Monday, March 5, 2012

Monday of the Second Week in Lent

Daniel 9:15-19 / John 8:21-29

And they understood not that He called God His Father.

A not uncommon critique launched by those who disbelieve against the Christian confession that Jesus Christ is God, the Son of God, begotten of the Father before all ages is what they take to be the manifest absence of a clear admission on Jesus' part of this core part of our creed. A typical example is found in John's Gospel. They therefore said to Him: Who are Thou? Jesus said to them: I am the beginning, Who also speak unto you. Now, unbelievers in a generous mood might admit that a believer could, after some unpacking of this claim, and already inclined to see in Jesus Christ, regard this as an admission of his full divinity. Even so, they wonder whether any neutral reader would be remotely inclined to hear his claim this way. Furthermore, since the cost of failing to believe is, by Christ's own admission, quite high — Therefore I said to you that you shall die in your sins: for if you believe not that I am He, you shall die in your sin. — those not of the faith complain that Jesus really ought to have been more direct in his answers, that at least the guilty could not, with some justice, assert that they did not realize that this was what he was saying.

Even so, it is far from clear what kind of admission the unbeliever wants. In the face of the Christian confession of Christ's Sonship, Islam of old and of today quite often retorts that Jesus cannot be a son unless God had a wife, and the idea of God producing offspring sexually is ridiculous. Latter-Day Saints, of course, make just the reverse claim, and take Jesus' admission to be God's Son to mean just that, namely that he is the natural offspring by God the Father from a heavenly Mother. Presented with the claim that he was from all eternity, his own contemporaries quipped that he was not even fifty years old. The pagan world, and the Medieval Jewish world, sneered at the notion that the infinite and holy One should be implicated in the finite and carnal life of the world. It is hard to believe, then, that the problem is a lack of clarity on Jesus' part.

Yet, on this score, we who enjoy the gift of faith cannot afford to be proud. We, who know and believe that Jesus in the Son of God, the beginning, have no excuse not to live as he has told us. However hard his commands may seem to us, however difficult to receive what he says of God his Father or of the life to come and how we can be made fit for the kingdom here and now, we are bound by our own creed to attend to his every word. Many things I have to speak to you and to judge of you ... and the things I have heard from Him, these same I speak in the world. It is all to easy to dodge around our difficulties in living out the Christian life by claiming a faulty transmission: by the evangelists themselves, by the Church, by our catechists, and the like. Either we accept that Jesus is the Son of the Father, and that he rightly and effectively spoke his words not just in a remote way as the beginning, but right here in the world, and that the truth of these words was affirmed in his being lifted up on the Cross, or like the rest in unbelief, we are of this world and will die in our sins.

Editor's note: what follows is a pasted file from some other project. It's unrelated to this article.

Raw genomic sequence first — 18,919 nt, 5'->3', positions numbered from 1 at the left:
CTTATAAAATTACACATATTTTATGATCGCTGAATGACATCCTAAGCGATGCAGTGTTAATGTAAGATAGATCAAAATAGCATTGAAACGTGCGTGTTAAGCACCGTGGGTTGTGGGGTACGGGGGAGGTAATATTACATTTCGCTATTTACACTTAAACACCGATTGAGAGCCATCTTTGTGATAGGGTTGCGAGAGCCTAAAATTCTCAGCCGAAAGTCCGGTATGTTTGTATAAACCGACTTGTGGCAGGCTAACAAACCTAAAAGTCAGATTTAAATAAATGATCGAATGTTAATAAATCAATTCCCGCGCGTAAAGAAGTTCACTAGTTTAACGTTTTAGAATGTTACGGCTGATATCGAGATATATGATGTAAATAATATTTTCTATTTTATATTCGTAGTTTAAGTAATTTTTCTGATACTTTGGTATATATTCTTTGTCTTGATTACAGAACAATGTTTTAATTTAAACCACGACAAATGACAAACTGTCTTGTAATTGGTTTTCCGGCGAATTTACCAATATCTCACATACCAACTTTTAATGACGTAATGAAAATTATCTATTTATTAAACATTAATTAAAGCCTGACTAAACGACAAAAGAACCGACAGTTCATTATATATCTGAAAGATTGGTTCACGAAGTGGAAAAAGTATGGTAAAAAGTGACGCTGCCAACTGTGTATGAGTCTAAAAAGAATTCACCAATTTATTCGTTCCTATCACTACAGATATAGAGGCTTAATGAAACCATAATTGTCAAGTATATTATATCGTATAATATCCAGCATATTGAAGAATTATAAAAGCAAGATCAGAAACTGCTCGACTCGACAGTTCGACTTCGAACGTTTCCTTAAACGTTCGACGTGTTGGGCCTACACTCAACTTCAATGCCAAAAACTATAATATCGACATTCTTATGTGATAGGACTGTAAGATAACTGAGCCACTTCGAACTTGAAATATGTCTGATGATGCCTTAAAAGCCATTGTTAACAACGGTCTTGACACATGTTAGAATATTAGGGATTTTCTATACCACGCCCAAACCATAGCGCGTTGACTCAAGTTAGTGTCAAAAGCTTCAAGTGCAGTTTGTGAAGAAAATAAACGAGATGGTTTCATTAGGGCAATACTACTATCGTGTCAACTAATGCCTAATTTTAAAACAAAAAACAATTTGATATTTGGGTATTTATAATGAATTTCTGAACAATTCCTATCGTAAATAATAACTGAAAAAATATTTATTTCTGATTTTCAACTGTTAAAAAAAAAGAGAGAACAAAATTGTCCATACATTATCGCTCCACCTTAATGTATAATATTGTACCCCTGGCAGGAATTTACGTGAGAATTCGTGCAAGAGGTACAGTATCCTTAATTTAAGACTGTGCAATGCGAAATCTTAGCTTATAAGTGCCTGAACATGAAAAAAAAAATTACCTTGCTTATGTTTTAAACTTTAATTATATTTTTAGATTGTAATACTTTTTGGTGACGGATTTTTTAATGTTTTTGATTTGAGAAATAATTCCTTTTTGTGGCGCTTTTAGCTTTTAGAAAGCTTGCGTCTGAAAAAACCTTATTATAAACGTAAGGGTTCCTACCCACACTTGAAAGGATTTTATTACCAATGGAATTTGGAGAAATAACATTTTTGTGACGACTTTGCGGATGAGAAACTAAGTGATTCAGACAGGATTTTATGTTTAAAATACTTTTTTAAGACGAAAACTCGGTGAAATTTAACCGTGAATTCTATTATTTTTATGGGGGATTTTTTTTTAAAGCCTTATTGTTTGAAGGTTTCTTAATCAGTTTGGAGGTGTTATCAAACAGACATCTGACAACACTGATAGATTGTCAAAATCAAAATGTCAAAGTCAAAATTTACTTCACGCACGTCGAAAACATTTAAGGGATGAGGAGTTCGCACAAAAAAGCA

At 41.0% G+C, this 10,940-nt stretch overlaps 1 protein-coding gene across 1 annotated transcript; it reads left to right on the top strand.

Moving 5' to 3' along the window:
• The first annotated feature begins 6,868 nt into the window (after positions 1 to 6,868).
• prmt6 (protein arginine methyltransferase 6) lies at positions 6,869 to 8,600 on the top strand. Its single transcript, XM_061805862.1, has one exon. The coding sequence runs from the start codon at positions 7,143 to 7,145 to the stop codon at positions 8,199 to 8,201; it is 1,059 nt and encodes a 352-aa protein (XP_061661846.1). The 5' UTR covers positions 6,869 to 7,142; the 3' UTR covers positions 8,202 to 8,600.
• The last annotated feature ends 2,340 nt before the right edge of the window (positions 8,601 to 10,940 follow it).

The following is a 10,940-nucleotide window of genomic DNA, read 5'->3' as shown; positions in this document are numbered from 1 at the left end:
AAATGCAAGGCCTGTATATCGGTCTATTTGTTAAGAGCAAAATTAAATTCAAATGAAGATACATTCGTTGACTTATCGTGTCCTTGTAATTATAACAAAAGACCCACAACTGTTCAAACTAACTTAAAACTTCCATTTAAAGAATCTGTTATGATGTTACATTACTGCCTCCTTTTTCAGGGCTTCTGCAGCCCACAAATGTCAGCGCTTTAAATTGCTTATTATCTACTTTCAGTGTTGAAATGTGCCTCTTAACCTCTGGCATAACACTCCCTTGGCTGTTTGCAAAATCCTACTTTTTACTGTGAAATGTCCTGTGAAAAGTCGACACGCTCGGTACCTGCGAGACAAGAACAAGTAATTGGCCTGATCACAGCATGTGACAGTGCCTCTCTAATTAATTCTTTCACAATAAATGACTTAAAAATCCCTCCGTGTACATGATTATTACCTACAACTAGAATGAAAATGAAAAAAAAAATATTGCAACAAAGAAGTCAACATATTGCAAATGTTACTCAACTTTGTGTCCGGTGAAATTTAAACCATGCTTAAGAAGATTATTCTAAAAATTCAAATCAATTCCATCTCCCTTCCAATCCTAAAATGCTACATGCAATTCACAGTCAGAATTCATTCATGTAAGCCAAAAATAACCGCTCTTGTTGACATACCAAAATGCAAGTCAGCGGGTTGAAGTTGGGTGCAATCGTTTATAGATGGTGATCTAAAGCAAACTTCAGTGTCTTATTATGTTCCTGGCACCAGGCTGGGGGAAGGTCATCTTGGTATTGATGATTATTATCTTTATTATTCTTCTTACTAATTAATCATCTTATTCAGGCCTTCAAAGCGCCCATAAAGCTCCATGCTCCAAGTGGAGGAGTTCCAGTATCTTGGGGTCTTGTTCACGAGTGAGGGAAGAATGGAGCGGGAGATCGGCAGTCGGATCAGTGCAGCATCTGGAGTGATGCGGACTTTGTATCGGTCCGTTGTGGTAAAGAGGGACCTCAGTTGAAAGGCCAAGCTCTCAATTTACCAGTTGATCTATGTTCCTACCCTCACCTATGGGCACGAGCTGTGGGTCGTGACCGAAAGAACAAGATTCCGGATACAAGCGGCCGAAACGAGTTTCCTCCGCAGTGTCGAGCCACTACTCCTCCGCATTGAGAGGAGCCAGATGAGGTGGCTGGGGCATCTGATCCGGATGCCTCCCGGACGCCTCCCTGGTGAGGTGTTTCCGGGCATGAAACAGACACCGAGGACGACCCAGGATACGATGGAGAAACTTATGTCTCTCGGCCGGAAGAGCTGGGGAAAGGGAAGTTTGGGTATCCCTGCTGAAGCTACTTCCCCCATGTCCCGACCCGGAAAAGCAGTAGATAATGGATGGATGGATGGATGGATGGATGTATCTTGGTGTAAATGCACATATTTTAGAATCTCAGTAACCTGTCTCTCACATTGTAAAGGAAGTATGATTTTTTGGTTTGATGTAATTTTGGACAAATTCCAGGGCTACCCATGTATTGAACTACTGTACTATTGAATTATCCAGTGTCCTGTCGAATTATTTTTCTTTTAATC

This is, all the same, Good News. If we are alive in Christ, then we are conformed to him, and if conformed to him, then it is in our suffering for the sake of the Gospel our being lifted up, that we will see that truth he came to reveal about his Father. It also means that, being made like to him, we are also not left alone, and that in the presence of God himself, we too may be confident to do always the things that please Him. In the light of this comfort, we may also say with the Psalmist: Be tHou my Helper and my Deliverer: O Lord, make no delay. Let mine enemies be confounded and ashamed, that seek my soul.

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